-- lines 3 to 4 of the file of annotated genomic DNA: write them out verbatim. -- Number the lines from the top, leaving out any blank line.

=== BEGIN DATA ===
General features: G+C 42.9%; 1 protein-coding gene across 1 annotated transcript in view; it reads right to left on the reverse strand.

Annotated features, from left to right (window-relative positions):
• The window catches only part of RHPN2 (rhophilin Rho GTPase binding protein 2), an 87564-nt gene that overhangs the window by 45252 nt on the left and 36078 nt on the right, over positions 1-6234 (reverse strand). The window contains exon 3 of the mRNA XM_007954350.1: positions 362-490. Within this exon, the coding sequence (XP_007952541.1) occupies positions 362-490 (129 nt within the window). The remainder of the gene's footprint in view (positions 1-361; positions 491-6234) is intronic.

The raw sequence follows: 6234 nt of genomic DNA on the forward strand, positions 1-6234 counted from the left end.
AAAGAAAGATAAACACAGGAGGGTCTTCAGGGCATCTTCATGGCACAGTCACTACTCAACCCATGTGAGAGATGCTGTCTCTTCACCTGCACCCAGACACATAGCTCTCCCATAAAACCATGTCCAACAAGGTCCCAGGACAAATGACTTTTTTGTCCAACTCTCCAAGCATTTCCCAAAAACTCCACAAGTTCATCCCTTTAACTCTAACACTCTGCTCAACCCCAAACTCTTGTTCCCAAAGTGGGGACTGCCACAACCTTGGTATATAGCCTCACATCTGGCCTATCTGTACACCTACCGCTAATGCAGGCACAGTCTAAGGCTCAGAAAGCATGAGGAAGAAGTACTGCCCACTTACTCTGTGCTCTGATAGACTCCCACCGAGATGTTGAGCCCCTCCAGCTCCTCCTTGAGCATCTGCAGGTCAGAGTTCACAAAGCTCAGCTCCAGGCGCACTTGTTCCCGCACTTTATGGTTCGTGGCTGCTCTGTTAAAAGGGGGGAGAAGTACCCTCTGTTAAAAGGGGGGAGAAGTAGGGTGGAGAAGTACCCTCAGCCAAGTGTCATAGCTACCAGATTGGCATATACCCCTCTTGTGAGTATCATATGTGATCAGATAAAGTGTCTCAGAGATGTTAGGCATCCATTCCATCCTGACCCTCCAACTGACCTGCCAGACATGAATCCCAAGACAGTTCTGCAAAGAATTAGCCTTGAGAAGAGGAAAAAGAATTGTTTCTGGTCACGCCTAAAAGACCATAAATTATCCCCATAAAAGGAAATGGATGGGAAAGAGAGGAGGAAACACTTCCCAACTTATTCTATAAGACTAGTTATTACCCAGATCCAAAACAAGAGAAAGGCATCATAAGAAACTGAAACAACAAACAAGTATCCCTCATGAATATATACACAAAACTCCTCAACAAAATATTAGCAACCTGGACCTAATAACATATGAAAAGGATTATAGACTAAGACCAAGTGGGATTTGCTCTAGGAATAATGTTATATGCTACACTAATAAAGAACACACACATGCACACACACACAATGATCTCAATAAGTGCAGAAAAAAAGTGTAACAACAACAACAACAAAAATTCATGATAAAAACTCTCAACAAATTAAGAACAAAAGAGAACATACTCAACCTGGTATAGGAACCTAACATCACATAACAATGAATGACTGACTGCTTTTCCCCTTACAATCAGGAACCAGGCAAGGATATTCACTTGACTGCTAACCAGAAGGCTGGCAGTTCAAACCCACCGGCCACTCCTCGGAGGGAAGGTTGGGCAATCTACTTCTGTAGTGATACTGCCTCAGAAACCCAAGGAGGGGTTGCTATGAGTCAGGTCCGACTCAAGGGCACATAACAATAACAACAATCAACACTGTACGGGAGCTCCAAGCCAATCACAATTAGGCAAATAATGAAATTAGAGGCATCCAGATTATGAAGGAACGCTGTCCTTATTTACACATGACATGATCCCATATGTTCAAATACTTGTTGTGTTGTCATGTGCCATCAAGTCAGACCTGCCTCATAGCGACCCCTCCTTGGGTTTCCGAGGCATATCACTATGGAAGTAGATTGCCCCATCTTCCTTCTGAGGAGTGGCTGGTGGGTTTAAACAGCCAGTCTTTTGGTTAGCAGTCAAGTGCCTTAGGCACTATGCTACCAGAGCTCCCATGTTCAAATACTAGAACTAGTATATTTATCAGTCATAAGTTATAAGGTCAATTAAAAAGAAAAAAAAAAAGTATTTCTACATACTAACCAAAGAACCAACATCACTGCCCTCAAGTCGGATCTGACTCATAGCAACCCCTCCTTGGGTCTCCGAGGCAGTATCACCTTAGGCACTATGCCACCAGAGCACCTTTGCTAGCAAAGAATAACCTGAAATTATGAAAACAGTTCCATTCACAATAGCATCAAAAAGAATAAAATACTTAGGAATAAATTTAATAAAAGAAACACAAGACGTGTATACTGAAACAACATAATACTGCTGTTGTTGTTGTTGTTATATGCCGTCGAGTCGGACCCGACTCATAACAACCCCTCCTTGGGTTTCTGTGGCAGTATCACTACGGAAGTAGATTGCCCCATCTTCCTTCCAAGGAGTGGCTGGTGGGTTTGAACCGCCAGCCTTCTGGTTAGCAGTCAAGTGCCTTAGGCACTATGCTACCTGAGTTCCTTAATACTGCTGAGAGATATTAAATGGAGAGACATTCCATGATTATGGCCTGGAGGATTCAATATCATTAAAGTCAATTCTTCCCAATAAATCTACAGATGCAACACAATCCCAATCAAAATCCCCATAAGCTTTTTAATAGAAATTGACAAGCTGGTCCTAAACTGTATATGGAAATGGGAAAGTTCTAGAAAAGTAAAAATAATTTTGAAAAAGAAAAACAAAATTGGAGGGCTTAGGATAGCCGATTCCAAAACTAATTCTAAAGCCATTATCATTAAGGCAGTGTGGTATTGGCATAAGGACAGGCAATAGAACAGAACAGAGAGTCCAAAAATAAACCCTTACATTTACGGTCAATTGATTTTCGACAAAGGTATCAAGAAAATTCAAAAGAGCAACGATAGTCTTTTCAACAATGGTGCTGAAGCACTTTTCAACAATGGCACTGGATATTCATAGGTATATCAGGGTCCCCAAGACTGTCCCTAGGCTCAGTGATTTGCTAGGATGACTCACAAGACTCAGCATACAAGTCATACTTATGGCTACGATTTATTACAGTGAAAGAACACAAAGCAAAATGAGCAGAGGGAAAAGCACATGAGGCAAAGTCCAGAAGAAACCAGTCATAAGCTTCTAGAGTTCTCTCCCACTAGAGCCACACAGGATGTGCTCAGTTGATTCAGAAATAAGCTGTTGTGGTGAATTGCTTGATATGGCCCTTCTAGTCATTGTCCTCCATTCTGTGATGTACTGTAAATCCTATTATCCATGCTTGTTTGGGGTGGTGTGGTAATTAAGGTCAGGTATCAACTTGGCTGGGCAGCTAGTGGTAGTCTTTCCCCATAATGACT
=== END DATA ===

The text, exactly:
• The window catches only part of RHPN2 (rhophilin Rho GTPase binding protein 2), an 87564-nt gene that overhangs the window by 45252 nt on the left and 36078 nt on the right, over positions 1-6234 (reverse strand). The window contains exon 3 of the mRNA XM_007954350.1: positions 362-490. Within this exon, the coding sequence (XP_007952541.1) occupies positions 362-490 (129 nt within the window). The remainder of the gene's footprint in view (positions 1-361; positions 491-6234) is intronic.

The raw sequence follows: 6234 nt of genomic DNA on the forward strand, positions 1-6234 counted from the left end.